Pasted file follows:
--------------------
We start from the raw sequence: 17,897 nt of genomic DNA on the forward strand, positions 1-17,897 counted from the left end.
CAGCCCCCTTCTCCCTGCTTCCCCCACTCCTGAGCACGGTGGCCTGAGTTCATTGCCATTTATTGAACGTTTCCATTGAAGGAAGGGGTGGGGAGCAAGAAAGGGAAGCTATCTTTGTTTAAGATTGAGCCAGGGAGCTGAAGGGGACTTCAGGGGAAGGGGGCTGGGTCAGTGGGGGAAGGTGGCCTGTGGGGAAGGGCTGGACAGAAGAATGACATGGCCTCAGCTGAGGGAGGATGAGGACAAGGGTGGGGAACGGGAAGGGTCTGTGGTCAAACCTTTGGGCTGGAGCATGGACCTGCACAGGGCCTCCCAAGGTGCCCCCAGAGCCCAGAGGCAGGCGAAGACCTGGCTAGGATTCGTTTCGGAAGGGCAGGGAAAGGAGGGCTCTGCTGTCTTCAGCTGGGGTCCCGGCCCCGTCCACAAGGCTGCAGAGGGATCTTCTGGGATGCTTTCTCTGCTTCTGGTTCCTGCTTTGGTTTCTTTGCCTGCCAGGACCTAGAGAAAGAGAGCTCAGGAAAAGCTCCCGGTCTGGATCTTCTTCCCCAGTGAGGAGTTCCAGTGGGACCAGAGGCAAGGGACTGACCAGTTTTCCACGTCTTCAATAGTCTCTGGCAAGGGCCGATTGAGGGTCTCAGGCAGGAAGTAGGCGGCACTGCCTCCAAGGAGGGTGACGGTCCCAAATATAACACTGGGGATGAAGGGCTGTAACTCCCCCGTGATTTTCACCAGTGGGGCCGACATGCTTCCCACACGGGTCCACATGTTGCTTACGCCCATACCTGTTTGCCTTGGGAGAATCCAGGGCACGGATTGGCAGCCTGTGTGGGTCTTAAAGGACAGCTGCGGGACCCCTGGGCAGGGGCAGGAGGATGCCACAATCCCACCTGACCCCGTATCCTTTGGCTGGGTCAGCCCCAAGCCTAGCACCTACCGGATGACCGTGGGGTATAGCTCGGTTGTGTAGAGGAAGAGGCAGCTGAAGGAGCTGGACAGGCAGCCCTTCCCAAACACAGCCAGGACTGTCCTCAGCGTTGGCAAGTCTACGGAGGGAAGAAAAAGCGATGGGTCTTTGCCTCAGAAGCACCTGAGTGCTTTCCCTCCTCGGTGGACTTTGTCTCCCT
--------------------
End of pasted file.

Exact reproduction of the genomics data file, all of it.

We start from the raw sequence: 17,897 nt of genomic DNA on the forward strand, positions 1-17,897 counted from the left end.
CAGCCCCCTTCTCCCTGCTTCCCCCACTCCTGAGCACGGTGGCCTGAGTTCATTGCCATTTATTGAACGTTTCCATTGAAGGAAGGGGTGGGGAGCAAGAAAGGGAAGCTATCTTTGTTTAAGATTGAGCCAGGGAGCTGAAGGGGACTTCAGGGGAAGGGGGCTGGGTCAGTGGGGGAAGGTGGCCTGTGGGGAAGGGCTGGACAGAAGAATGACATGGCCTCAGCTGAGGGAGGATGAGGACAAGGGTGGGGAACGGGAAGGGTCTGTGGTCAAACCTTTGGGCTGGAGCATGGACCTGCACAGGGCCTCCCAAGGTGCCCCCAGAGCCCAGAGGCAGGCGAAGACCTGGCTAGGATTCGTTTCGGAAGGGCAGGGAAAGGAGGGCTCTGCTGTCTTCAGCTGGGGTCCCGGCCCCGTCCACAAGGCTGCAGAGGGATCTTCTGGGATGCTTTCTCTGCTTCTGGTTCCTGCTTTGGTTTCTTTGCCTGCCAGGACCTAGAGAAAGAGAGCTCAGGAAAAGCTCCCGGTCTGGATCTTCTTCCCCAGTGAGGAGTTCCAGTGGGACCAGAGGCAAGGGACTGACCAGTTTTCCACGTCTTCAATAGTCTCTGGCAAGGGCCGATTGAGGGTCTCAGGCAGGAAGTAGGCGGCACTGCCTCCAAGGAGGGTGACGGTCCCAAATATAACACTGGGGATGAAGGGCTGTAACTCCCCCGTGATTTTCACCAGTGGGGCCGACATGCTTCCCACACGGGTCCACATGTTGCTTACGCCCATACCTGTTTGCCTTGGGAGAATCCAGGGCACGGATTGGCAGCCTGTGTGGGTCTTAAAGGACAGCTGCGGGACCCCTGGGCAGGGGCAGGAGGATGCCACAATCCCACCTGACCCCGTATCCTTTGGCTGGGTCAGCCCCAAGCCTAGCACCTACCGGATGACCGTGGGGTATAGCTCGGTTGTGTAGAGGAAGAGGCAGCTGAAGGAGCTGGACAGGCAGCCCTTCCCAAACACAGCCAGGACTGTCCTCAGCGTTGGCAAGTCTACGGAGGGAAGAAAAAGCGATGGGTCTTTGCCTCAGAAGCACCTGAGTGCTTTCCCTCCTCGGTGGACTTTGTCTCCCT